On Yawning

Are you already yawning while reading this?

If you are speaking to someone — in a formal or informal setting — and they keep yawning in response, are you insulted that they are tired and not paying attention?  Or are you in some way complimented that someone is showing you the back of their throat?

For much of my life, I took a yawn from someone as an affront that I was somehow boring the point of my interest, and if a student dared to loudly yawn in class, that was of even more concern that I was losing the accrued interest of a topic I was divining to share.

Then I met a good, and ancient, friend, who happened to also be an excellent stage director — and professional theologian — who taught me my thinking was wrong.

A yawn is a compliment, he argued — a good thing — and you should work a room, and conversations, to get that open mouth staring back at you.

My friend went on to explain that a yawn is an indication that the body is relaxed and open and not tense. We want people to be just like that at all times — in a totally relaxed state — and a yawn helps them get there.

If we want to have a real conversation, or teach something, then a yawn is a receptive signal we should not ignore and must encourage.  Uptight people, clenched jaws, and the breath-holders, are not in a proper relaxed state for total compensation.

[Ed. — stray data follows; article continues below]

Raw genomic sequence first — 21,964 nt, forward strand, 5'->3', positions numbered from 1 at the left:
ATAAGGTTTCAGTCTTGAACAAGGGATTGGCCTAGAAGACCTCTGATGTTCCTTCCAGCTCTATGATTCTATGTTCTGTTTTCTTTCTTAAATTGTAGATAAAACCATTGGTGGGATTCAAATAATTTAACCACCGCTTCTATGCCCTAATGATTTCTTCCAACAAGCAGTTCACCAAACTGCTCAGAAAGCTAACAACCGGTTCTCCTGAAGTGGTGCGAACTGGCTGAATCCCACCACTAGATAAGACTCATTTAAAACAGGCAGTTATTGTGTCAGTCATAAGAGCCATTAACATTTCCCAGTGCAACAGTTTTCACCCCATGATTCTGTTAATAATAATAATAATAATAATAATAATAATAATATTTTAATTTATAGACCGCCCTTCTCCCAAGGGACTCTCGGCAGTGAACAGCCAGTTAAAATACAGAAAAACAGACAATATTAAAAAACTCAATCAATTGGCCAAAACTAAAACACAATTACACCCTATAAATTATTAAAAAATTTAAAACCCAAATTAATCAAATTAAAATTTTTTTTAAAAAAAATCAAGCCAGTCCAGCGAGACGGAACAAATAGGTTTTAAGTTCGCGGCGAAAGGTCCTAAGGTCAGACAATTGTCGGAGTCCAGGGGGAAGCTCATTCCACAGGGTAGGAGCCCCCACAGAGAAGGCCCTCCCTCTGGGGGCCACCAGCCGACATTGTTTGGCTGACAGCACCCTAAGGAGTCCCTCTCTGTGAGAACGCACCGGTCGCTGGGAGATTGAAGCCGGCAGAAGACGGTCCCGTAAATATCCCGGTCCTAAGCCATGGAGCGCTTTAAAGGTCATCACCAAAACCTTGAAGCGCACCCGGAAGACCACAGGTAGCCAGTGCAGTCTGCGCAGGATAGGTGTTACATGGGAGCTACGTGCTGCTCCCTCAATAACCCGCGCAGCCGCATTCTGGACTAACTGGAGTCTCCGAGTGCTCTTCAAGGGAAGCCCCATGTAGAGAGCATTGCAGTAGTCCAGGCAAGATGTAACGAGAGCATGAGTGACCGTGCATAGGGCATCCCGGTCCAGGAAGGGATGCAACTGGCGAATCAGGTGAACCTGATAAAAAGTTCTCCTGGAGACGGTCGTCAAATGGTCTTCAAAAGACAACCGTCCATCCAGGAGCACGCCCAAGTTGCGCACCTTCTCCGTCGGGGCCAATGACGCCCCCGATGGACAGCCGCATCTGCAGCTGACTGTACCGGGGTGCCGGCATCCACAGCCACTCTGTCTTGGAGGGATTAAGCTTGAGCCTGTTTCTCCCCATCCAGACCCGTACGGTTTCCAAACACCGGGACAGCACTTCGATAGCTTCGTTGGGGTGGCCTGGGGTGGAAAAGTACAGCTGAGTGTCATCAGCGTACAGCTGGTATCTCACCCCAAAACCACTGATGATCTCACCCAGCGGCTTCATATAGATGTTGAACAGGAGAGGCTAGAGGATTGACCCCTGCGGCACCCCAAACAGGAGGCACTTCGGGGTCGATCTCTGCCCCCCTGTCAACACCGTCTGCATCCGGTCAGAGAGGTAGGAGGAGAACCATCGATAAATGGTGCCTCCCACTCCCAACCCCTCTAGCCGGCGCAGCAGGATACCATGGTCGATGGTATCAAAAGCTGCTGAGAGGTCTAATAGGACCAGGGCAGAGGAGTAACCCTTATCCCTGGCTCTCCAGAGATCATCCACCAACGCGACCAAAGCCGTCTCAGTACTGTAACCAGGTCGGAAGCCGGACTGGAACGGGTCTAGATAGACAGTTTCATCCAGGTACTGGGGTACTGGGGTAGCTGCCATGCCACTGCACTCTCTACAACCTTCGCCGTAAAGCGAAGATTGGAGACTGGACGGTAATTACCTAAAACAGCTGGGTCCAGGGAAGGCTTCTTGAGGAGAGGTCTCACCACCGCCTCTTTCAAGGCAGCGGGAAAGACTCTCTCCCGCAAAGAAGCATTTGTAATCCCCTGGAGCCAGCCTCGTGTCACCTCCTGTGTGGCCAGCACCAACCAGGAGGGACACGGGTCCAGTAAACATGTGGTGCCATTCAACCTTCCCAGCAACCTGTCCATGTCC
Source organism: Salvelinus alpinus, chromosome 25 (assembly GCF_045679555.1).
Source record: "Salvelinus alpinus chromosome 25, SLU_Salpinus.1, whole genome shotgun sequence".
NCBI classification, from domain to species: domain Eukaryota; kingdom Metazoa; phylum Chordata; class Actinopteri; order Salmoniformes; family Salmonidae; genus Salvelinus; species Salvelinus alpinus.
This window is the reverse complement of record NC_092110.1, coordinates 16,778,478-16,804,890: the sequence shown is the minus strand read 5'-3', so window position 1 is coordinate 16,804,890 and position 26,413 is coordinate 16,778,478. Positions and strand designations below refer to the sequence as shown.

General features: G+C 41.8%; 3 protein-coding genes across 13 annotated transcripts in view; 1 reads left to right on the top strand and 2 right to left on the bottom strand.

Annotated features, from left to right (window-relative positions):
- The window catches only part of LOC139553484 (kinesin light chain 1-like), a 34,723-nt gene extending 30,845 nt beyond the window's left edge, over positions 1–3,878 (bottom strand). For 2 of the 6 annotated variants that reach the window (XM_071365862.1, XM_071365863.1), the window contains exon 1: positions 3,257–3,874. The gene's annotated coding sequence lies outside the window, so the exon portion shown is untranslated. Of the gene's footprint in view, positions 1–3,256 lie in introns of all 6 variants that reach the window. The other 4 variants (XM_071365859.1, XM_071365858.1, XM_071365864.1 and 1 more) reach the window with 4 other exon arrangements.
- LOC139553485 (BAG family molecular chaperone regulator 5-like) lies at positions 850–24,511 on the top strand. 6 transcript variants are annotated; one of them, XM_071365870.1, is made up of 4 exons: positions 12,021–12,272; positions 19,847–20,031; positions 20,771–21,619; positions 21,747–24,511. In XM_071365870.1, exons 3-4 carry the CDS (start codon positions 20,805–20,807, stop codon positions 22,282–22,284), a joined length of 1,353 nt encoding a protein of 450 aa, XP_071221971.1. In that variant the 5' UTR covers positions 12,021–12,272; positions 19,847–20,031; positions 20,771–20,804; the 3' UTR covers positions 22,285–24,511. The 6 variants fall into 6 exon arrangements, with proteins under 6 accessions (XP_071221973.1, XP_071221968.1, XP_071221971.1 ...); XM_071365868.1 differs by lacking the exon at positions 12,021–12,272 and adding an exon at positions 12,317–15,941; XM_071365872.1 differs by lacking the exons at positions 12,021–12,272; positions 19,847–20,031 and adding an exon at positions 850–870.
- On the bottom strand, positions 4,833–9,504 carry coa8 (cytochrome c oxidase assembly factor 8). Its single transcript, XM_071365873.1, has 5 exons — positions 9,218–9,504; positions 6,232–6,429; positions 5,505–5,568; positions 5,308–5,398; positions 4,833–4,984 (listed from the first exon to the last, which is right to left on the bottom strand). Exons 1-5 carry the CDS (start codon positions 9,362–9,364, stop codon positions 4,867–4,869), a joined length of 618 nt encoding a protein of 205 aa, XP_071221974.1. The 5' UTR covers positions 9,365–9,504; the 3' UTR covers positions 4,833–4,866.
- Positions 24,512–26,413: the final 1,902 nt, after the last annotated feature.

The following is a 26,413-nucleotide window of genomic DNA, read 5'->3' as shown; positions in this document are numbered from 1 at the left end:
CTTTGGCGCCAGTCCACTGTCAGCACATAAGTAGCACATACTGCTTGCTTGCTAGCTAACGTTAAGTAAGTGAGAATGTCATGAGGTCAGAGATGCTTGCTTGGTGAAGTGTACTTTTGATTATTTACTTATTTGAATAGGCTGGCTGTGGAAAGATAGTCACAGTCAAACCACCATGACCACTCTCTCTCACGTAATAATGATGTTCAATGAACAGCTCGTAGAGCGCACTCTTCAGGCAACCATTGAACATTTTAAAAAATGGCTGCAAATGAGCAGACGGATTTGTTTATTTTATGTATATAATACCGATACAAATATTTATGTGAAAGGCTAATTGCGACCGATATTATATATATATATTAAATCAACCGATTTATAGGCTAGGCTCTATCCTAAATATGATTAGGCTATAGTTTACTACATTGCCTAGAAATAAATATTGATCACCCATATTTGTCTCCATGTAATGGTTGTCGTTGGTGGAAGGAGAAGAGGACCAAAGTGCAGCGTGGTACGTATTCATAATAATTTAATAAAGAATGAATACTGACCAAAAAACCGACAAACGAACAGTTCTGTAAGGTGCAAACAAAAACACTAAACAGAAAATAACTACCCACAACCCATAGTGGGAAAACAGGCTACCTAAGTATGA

To avoid any tension from a yawner in class, or during a meeting, my friend always takes a moment, after the yawn, to explain why he values that state of relaxation, and he encourages everyone to yawn if they are so inclined.

The worst thing that can happen to a person is to stifle a yawn because that makes the body even more oxygen-deprived and tense.  Just allowing an “open yawning policy” relaxes everyone and even if they don’t yawn — though many involuntarily do anyway — the entire room becomes warmer and friendlier and more focused.

I have taken that lesson to heart over the years, and I, too, also encourage yawning, and even if I can’t point out the significance of the relaxation technique because of circumstance, I know if someone yawns, they are available and thoughtful and in a right state of mind — and that clear body clue can be important when it comes to low-level human communication.

I found myself repeatedly yawning just writing this article about yawning, so yes, yawns are contagious — even against the self — and even when it comes to just typing the word. My friend would be proud.